I tried reading it, but it’s too full of conjecture and policy/opinion reversals to take too seriously. For instance, he suggests a first and second collapse, but why not a stair-step one? Or why not one big, BIG lights-out event considering just how fragile things are? I can’t predict what will happen or when, but the likelihood of our ruining absolutely everything before we’re done is pretty good.

      • Brian Miller says:

        Fair enough. My takeaway was slightly different and perhaps shaded by my farming background. The permaculture crowd, of which he is a “leading light”, is a bit too optimistic for their own good. They hold a too firm conviction that their method of raising food is the key to supporting billions of people and mitigating the dangers of…well, us.

        OK, that is a bit unfair and simplistic. But, reading that one of these characters had thrown in the towel on any incremental change and was advocating undermining the economy by walking away a bit shocking. But what he advocates is completely unrealistic on a host of levels. Not the least of which is that we (the industrial culture) won’t give up any privileges until Mother Nature takes them away.

        So, I found the piece fascinating from the political viewpoint of how the movement of permaculture is wrestling with some of the same larger issues of climate change and peak resources. That one piece resulted in a host of denunciations that went on for weeks across the globe. You would have thought he’d advocated euthanizing all cats, not withdrawing from the global economy.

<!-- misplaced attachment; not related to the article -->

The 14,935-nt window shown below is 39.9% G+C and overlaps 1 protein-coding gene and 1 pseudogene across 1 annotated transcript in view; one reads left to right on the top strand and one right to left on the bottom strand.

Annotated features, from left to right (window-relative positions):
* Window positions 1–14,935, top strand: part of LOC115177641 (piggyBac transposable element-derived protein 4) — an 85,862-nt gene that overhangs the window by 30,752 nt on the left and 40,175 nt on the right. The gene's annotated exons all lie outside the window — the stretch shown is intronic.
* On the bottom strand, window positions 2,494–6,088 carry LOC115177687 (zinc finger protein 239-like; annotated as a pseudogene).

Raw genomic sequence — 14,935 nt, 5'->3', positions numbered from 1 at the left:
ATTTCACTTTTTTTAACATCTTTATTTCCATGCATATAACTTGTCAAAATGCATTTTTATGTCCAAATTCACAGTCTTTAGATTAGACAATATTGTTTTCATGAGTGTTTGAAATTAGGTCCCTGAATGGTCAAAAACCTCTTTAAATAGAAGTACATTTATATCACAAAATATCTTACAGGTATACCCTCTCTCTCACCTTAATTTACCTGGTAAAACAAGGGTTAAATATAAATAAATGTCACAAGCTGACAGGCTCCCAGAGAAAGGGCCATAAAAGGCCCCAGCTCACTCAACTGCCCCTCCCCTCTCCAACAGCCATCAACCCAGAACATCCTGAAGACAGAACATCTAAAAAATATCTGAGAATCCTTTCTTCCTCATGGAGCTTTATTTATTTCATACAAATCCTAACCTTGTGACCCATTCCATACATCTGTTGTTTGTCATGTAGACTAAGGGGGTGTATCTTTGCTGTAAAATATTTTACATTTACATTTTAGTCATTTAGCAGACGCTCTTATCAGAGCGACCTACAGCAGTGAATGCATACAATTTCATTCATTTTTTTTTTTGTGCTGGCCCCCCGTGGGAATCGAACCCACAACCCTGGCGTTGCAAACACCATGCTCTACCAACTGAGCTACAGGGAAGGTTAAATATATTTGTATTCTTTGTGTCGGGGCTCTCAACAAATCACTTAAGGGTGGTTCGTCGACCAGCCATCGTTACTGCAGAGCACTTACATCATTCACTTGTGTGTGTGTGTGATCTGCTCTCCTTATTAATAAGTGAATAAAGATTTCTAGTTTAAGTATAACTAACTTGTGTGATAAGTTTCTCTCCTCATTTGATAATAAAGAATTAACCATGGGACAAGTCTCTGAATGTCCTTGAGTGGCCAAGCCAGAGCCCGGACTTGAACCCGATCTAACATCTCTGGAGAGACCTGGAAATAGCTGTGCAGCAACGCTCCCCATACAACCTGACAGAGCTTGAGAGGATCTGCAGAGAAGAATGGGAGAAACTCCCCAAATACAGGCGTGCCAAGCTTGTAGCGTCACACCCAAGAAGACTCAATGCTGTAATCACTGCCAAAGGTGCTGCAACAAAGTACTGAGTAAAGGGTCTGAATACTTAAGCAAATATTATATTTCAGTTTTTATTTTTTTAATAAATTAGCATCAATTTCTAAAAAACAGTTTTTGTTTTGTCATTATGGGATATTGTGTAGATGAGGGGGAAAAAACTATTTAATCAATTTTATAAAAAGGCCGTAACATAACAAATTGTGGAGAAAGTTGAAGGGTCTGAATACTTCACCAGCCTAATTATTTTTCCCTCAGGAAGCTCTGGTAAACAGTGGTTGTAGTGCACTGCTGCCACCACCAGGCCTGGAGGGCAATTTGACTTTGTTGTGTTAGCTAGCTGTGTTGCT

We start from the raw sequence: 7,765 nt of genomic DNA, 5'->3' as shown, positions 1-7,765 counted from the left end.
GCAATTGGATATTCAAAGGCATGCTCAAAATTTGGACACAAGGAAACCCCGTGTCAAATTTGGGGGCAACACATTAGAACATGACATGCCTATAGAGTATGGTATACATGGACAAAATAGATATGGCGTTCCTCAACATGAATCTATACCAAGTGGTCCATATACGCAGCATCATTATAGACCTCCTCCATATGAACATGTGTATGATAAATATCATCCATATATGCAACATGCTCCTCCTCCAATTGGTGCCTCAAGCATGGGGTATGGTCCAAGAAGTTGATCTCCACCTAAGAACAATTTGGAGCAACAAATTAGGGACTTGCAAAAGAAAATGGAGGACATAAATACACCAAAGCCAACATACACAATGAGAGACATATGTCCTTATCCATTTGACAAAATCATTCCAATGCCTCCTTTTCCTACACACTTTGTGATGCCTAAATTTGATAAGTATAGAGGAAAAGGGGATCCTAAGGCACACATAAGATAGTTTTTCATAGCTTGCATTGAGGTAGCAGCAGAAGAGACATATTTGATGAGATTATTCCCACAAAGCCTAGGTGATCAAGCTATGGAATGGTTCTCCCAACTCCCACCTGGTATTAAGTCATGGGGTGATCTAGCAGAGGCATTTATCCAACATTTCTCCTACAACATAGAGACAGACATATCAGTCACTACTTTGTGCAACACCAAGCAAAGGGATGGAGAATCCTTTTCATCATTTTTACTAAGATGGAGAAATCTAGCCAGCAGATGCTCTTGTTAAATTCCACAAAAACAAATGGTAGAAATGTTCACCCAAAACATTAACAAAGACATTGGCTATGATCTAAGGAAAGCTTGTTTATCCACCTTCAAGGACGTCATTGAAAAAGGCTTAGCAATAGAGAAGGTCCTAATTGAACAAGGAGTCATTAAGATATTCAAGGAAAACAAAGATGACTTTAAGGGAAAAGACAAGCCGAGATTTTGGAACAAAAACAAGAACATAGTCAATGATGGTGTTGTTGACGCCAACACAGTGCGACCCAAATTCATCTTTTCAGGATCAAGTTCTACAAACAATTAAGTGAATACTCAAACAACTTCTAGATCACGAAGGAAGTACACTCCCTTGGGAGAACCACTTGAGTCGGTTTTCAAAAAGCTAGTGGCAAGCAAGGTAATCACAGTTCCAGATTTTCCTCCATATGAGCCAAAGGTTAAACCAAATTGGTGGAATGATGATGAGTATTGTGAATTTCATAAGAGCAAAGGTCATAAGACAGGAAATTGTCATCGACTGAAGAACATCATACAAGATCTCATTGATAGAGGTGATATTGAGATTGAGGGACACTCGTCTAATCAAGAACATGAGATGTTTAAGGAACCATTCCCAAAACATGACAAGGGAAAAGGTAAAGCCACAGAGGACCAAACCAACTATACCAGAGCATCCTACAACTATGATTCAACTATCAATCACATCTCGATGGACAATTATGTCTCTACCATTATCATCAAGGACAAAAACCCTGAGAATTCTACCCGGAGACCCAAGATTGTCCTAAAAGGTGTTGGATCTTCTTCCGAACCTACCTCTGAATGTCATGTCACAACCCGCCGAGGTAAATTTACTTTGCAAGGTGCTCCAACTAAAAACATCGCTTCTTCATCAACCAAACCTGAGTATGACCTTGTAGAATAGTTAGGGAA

BTW you have been in a prolific mood the past few weeks.

  2. Brutus says:

    My response was a failing of sorts. I didn’t approach Holmgren’s publication with any knowledge of him or the debate he sparked. Regular readers might recognize that I’m resistant to fame and celebrity as markers of authority.

    As to undermining the economy by walking away, a few individuals don’t accomplish much. Even boycotts don’t accomplish much. Similarly, the growing underclass in the U.S., who enjoy only limited participation in cornucopian lifestyles, don’t have much impact. Large demographic effects are felt by virtue of our sheer numbers notwithstanding how fully we use and abuse resources. As you point out, the real trigger for bringing down civilization will be when everything is taken away not by us but by Mother Nature — a process that has already begun (e.g., drought, loss of habitat, loss of biodiversity). Neither politics nor economics can change that outcome to any great extent.

    OTOH, walking away and doing no more harm than necessary is a fine option if one can get square with the hardships, including becoming a pariah. That’s highly unlikely to occur by choice except with a few outliers. I thought about it myself but then stepped back into the bosom of civilization owing to the realization that I’m wholly unprepared to go it alone and can’t muster the support and society to stay upright. That’s why I often call us all “ruined people”: we simply can’t accommodate ourselves to any other paradigm than the one we have.